Bergenias, out of fashion at one time, I will say no more regarding that rubbish. Well anyway back in favour!This Bergenia in our woodland area flowers quite well, pity the evergreen leaves tend to get a rather moth eaten look at times, however it is a plant which I am rather fond of in spite of this.
I have no idea which variety it is, the leaves are medium sized and red in Winter and early Spring, turning medium green in early Summer, the flower colour in the picture is quite accurate.
Well I just navigated away from this page and lost all of my updates to this post, so where were we.
Bergenias come from Eastern Asia and have leathery glossy leaves many of them colour up a reddish bronze in Winter. They have panicles of funnel or bell shaped flowers in Spring, coloured, red, and a whole range of pinks but the one I like best of all is Bressingham white, do keep a look out for it, in fact here is a
Bergenia should be grown in humus rich moist but well drained soil either in full sun or partial shade. On the other hand, a bit of an anomaly, it is also said Bergenia will also tolerate poor soil where leaf colour is apparently enhanced, so take your pick, ours is in resonably good soil, pity about the slugs though. The foliage of some species do actually die back in Winter.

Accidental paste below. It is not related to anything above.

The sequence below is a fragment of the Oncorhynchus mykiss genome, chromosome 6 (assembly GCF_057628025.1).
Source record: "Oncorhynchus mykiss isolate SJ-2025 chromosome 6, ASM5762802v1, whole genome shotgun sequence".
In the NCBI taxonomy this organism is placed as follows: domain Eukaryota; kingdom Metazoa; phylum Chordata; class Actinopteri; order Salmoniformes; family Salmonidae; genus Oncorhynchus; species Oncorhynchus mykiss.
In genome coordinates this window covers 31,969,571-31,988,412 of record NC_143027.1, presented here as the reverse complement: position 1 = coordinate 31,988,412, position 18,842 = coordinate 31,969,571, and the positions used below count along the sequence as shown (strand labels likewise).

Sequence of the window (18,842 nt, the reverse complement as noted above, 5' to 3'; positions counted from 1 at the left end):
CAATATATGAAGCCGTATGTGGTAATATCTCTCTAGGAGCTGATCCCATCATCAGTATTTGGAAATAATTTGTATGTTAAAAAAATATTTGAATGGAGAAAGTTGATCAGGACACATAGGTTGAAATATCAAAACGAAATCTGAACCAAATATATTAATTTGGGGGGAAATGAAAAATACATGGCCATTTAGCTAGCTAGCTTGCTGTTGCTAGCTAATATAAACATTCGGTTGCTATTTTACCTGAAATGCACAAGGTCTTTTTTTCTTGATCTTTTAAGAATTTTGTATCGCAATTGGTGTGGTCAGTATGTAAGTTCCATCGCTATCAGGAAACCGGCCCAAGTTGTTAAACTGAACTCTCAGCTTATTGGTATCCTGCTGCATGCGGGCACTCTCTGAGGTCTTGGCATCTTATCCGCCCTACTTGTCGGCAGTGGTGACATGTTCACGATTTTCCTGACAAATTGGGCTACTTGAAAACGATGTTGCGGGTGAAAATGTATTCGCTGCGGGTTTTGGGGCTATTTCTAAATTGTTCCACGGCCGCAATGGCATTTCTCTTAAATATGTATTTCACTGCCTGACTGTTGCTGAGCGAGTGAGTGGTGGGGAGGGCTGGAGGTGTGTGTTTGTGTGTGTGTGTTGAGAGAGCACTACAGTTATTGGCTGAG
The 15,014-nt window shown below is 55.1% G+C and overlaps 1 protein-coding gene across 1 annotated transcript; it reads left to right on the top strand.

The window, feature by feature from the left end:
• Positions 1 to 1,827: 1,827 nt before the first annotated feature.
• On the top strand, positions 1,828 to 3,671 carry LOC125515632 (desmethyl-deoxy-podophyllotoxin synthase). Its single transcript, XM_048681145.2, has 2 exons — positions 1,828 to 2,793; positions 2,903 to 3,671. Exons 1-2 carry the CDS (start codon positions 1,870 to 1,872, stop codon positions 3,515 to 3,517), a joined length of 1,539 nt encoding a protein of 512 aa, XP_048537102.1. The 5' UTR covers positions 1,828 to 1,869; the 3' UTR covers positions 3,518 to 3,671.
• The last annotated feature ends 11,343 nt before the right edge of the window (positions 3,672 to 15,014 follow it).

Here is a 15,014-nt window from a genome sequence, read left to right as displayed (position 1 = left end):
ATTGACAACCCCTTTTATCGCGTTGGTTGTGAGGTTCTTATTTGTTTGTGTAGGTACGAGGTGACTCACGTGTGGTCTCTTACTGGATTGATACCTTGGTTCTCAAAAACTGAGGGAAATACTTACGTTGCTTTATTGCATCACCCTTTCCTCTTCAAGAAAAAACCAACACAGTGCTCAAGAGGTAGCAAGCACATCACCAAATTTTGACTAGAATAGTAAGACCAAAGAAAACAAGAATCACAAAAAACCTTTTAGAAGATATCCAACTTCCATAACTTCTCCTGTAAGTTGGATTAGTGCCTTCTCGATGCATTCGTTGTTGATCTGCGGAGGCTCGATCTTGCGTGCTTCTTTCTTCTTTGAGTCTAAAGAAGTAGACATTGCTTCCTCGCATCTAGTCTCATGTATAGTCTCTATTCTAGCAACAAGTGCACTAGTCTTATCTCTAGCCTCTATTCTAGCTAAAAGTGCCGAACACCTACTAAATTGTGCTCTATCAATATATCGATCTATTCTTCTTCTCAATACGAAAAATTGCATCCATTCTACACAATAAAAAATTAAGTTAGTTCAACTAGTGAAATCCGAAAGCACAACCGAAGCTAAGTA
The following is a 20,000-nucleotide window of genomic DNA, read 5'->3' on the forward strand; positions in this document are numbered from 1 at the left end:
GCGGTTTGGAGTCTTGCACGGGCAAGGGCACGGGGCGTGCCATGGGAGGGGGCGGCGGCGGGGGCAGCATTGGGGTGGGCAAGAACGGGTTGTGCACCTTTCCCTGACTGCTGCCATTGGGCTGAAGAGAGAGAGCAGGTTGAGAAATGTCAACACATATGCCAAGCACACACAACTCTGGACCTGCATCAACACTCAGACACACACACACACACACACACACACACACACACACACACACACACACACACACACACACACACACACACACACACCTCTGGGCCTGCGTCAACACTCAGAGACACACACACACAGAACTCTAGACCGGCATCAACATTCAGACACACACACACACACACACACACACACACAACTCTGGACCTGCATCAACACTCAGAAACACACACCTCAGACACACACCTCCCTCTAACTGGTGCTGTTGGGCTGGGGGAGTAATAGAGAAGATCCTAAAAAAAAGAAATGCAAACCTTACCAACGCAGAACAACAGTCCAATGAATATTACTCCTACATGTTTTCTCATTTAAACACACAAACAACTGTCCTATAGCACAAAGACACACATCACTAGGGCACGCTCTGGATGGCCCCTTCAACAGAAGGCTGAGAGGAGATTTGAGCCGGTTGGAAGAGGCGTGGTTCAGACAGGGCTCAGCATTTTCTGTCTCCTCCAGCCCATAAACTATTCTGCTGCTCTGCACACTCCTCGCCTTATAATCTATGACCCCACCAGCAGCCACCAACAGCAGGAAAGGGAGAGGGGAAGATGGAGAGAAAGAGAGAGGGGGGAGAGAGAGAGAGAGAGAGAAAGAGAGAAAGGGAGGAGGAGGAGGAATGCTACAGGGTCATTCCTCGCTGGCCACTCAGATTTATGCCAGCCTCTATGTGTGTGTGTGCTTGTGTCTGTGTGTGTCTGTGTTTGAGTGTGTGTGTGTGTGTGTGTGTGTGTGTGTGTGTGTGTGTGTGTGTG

Mulch in Autumn, divide clumps every four years or so in Autumn or Spring.
Here we have some Close ups of a few more plants which have flowered in April.
Below is how they are looking in our woodland area, my favourite spot in the garden this Spring.
Aquilegia Flabellata Ministar, planted in the Woodland last Spring.
This Epimideum so distinctive I am sure I will be able to find the name for it, been in the garden for a number of years now.
The Osmanthus Delavayi is a new introduction to the raised bed in the patio area. This is the spot where we lost our favourite Pittosporum, Irene Patterson. The Osmanthus flowers are much smaller than the picture would suggest.
The tiny flowers of the Sweet Violet spring up here and there at this time of year.
Fritillaria Meleagris, a pretty little Spring flower that looks just right for the Woodland area.
Fritillaria Pyrenaica, also flowering in the woodland at the moment. Has a little more cultivated look than does Meleagris
Lysichiton camtschatcensis (Skunk Cabbage) an early flowering marginal plant for the pond.
Lysichiton Americanus as above except for the colour of course.
The rather insignificant flowers of the Acer Acinitifolium looking quite interesting when viewed close up.
And finally, Taurus, our most favourite Rhododendron of all.
We just got back from a visit to Crathes Castle Gardens. Once again I don’t know the variety but here is how Bergenia was looking there.
This is more like it.
I will add a post soon with a little information on Crathes.
© 2011 – 2015, Alistair. All rights reserved.